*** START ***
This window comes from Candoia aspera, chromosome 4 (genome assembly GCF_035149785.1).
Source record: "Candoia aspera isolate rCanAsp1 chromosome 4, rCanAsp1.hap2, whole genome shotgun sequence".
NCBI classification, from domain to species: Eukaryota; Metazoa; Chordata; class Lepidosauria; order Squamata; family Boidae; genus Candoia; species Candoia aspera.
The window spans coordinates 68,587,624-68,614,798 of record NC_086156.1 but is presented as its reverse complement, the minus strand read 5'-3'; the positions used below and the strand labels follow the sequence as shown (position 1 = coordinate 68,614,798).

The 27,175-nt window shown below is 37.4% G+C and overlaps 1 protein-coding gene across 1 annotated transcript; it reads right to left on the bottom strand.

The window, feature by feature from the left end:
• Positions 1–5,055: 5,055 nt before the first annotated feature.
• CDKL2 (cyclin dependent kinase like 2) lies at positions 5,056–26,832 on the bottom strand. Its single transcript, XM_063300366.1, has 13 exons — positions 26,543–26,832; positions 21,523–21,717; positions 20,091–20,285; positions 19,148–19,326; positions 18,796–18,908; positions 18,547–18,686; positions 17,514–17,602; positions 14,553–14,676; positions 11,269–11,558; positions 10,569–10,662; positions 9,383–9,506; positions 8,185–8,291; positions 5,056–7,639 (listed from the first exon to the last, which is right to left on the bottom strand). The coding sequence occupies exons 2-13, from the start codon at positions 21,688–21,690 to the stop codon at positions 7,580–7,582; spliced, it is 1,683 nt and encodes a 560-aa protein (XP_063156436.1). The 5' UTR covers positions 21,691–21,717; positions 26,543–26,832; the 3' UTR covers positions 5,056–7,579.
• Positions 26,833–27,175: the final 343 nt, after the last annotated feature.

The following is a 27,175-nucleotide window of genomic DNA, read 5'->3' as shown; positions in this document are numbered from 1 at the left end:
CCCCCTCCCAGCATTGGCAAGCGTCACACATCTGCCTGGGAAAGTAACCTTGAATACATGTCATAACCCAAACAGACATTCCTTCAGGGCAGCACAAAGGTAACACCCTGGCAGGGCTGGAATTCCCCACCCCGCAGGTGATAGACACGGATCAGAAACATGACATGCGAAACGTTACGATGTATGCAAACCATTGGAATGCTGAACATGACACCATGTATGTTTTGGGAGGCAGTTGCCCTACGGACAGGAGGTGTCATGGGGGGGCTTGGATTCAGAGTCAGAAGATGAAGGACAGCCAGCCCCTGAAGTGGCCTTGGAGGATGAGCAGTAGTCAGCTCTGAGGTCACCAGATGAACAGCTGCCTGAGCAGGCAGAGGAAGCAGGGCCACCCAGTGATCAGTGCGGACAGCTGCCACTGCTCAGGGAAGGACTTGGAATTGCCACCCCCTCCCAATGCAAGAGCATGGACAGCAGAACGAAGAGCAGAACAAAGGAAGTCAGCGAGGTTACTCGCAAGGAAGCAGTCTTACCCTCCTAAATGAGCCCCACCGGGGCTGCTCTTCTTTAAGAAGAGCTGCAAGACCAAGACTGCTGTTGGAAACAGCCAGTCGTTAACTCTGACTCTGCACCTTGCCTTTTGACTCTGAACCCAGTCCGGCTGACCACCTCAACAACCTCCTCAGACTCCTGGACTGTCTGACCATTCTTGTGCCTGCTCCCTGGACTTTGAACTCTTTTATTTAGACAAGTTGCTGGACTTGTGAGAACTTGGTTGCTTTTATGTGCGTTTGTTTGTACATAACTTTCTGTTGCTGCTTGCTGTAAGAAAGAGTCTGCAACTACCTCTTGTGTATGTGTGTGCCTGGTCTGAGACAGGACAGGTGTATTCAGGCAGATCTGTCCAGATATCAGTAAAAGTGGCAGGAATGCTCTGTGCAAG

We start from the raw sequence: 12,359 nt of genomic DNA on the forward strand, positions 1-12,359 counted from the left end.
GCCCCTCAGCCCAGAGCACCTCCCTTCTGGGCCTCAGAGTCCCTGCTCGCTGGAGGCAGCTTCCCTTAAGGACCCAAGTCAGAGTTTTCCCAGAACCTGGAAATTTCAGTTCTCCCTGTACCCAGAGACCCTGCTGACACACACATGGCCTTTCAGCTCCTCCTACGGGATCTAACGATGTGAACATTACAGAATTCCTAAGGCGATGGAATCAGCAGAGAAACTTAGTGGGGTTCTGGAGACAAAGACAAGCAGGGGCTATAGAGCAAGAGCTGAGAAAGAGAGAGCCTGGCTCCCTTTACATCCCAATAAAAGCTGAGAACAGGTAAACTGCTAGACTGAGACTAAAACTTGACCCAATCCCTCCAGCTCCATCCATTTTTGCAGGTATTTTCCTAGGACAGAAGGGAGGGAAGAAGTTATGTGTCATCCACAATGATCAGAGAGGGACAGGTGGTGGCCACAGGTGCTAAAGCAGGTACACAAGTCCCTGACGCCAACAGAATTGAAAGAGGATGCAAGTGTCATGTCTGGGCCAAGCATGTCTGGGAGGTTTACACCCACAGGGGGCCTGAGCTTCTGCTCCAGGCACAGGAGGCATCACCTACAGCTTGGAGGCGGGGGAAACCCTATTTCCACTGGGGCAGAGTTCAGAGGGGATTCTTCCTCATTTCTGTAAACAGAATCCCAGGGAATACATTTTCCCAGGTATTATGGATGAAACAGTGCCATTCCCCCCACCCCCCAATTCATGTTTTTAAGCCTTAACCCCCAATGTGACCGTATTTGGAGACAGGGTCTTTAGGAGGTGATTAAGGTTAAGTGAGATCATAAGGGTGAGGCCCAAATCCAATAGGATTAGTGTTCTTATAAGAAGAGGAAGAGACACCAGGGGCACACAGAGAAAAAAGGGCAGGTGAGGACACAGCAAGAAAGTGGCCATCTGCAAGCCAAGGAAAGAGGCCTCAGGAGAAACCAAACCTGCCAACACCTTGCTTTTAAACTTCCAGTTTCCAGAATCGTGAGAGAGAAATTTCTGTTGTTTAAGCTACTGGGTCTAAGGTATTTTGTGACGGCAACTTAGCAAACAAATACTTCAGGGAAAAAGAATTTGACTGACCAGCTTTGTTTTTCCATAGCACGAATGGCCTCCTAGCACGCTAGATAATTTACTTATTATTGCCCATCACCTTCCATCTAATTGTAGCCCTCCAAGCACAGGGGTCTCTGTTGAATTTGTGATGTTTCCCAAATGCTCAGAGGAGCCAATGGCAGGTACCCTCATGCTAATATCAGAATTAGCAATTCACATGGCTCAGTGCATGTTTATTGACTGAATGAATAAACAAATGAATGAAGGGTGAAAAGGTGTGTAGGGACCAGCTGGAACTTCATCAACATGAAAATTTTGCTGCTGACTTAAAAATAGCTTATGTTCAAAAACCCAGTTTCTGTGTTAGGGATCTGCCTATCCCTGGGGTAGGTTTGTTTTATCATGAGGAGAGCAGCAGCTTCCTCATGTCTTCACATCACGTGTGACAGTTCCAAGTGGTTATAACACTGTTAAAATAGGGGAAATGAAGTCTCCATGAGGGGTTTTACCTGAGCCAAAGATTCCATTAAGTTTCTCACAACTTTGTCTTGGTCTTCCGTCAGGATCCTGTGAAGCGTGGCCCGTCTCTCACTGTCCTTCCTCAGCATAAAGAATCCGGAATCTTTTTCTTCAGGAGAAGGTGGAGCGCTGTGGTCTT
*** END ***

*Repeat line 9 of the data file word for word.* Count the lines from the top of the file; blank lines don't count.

• Positions 26,833–27,175: the final 343 nt, after the last annotated feature.